“The only certainty about a new Rupert Thomson novel – besides the clear, elegant prose – is that it will defy the expectations of his readers…It is a bold choice for Thomson, a man who’s just turned 60, to write so intimately in the voice of a 19-year-old woman, but Katherine is a wholly compelling character, one who remains curiously elusive despite her apparent candour…Thomson has created a novel that resists easy categories, but remains with the reader long after the last page, asking profound questions about the way we choose to live and connect with others.” —The Observer
“What links each of Thomson’s books are bouts of supreme strangeness and profound disquiet, and the author’s relentlessly cool, controlled, immaculate prose… Thomson charges [Katherine Carlyle] with such high-powered emotional intensity that it is impossible to put down… This is a stunning, thought-provoking novel; we should read it and then read everything else by this very fine writer.” —Minneapolis Star Tribune "From Rome to Berlin to the frozen wastes of northern Russia, Katherine meets kind and cruel strangers, relies on her wits and overcomes considerable odds. This hauntingly beautiful and deeply immersive novel has the reader rooting for its main character every step of the way."—Minneapolis Star Tribune, **Holiday Books Guide Selection** “Katherine Carlyle— spare, clean, almost sterile and yet still compulsively readable — is startling and refreshing in its originality, framing a young woman’s search for identity in the wake of tragedy in a compelling and unusual way…Still, after [Thomson] draws us skillfully into Katherine’s mysterious quest, he renders us unable to look away.” —Miami Herald
“In some ways a coming-of-age story, and in others an origin story (not just of Carlyle, but of all of us), this lovely, haunting novel left us thinking for a long time about where we came from, what it means, and how it made us who we are.”—The L Magazine
“‘Katherine Carlyle’ is mesmerizing — in all senses of the word… Thomson’s prose is gracefully crafted; it’s a transfixing, intriguing adventure.” —New York Daily News
“In Thomson’s latest novel, a young woman conceived through IVF has an identity crisis, and her misguided fantasies take her on a mysterious journey to the end of the world. Jonathan Lethem calls Thomson “so undervalued, such a pure novelist.” —Publishers Weekly
“Ostensibly a journey in search of solitude, Kit’s increasingly reckless path lays bare the truth about her flight, that the act of running away may actually be a plea for being found. Thomson’s simply stated prose is made richer by the flaws of Kit’s character, resulting in an honest and worthy storyof self-discovery.”—Booklist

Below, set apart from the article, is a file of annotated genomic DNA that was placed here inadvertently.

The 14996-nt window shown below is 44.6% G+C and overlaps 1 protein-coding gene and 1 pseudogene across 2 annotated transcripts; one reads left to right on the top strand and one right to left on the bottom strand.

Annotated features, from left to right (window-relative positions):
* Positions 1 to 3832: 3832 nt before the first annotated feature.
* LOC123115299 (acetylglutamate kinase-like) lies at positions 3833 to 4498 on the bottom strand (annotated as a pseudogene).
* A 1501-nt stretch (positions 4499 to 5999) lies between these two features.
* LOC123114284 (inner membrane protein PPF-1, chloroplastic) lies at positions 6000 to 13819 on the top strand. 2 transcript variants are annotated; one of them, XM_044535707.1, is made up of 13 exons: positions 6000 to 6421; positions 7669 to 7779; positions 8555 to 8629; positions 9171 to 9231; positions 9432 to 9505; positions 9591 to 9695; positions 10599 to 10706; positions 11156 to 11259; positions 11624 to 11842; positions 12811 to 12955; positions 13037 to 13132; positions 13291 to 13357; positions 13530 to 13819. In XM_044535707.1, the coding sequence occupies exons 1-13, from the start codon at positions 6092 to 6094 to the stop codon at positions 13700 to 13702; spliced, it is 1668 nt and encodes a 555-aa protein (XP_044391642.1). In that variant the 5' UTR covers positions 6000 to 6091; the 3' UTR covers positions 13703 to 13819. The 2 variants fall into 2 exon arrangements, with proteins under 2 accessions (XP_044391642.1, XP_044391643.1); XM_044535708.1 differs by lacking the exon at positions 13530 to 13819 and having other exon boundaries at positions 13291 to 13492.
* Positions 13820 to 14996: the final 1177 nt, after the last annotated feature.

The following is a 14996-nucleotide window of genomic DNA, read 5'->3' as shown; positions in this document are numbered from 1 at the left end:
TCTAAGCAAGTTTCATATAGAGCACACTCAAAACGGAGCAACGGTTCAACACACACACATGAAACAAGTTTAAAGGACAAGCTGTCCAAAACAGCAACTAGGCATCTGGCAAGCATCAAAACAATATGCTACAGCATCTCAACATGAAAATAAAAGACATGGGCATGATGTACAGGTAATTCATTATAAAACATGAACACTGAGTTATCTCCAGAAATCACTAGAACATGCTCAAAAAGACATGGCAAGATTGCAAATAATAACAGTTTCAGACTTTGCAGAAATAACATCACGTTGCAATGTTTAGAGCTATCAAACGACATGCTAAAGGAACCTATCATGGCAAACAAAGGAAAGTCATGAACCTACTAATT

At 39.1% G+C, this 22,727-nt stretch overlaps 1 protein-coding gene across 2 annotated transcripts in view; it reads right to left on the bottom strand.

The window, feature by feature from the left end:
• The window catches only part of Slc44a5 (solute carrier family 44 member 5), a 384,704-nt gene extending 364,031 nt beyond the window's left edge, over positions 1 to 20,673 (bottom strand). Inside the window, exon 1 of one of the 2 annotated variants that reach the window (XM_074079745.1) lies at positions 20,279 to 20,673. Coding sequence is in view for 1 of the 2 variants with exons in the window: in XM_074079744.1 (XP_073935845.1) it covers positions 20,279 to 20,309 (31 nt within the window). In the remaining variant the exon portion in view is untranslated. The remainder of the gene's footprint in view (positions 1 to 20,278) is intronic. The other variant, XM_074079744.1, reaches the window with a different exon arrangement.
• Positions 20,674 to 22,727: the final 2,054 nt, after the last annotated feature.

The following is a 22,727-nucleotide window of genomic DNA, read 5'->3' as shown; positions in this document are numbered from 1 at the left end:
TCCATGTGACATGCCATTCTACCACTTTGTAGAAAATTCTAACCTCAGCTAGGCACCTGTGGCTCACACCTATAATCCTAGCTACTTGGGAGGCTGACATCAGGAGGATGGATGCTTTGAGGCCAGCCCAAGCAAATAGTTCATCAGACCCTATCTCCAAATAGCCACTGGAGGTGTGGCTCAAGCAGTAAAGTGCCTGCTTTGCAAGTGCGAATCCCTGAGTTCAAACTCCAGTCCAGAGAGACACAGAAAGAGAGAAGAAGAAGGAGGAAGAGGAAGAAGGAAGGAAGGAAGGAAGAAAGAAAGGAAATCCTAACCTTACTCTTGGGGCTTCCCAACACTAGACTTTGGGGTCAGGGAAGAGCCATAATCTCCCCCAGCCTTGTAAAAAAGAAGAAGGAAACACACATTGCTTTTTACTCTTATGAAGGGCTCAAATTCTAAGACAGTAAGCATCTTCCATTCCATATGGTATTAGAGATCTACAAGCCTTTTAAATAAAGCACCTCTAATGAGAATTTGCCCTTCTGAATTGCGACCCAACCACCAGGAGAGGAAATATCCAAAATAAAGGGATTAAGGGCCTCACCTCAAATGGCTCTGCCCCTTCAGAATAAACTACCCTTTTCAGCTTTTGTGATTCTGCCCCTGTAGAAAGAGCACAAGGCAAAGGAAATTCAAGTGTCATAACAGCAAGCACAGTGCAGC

“Katherine's quest is an understandable reaction to a digital world that's both intrusive and disconnected.”—Kirkus Reviews “This is a novel with panache.”—Library Journal
“Rupert Thomson has over the past three decades produced a wildly heterogeneous troupe of narrators to inhabit the titillating, sometimes gothic dreamworlds of his fiction… In Katherine Carlyle Thomson creates a remarkably true-feeling modern teenage girl, an accomplishment in itself, then goes one step further in having her strike an incongruously detached, mature tone … Thomson captures the magnetism between strangers, the erosion of mores and the amplification of chance that one finds when travelling alone – more so, presumably, when one is also a precocious, good-looking girl.” —Times Literary Supplement “Katherine’s willingness to follow whatever leads her environment throws at her…has just such an air of surreal reverie, propelled forward by the spare, visual precision of the prose. Thomson’s willingness to pursue this kind of existential narrative…makes him feel a refreshingly unEnglish writer… [B]eneath the drifting surface of Katherine’s journey, through concrete Berlin underpasses and bleak northern hotel rooms, there emerges a tight and compelling narrative. It is a striking literary performance, memorably combining dream and thriller.”—The Sunday Times “Katherine Carlyle is an IVF thriller about the relationships between parents and their children, set across Rome, Berlin and Russia. Pimps, prostitutes, discarded identities, late-night rendezvous — all of them feature in this book. It sounds like madness but in the hands of Rupert Thomson, it reads like a dream…Thomson has a knack of writing intriguing novels with strange dilemmas…[and] this novel should give him the recognition he much deserves.”—The Times “As moodily charged as an impending weather system, and suffused with the same indistinct sense of threat, this is a sometimes dark but ultimately redemptive tale, whose dreamlike motifs, coincidences and chance encounters are of a piece with the feeling of unreality besetting its damaged heroine…Unfolding in the acclaimed Thomson’s characteristically lucid and sensuous prose, this entirely unsentimental novel is as absorbing as it is affecting.”—The Daily Mail “Rupert Thomson’s gift for description is impressive, and this is an effective study of madness infused with travelogue.” —Mail on Sunday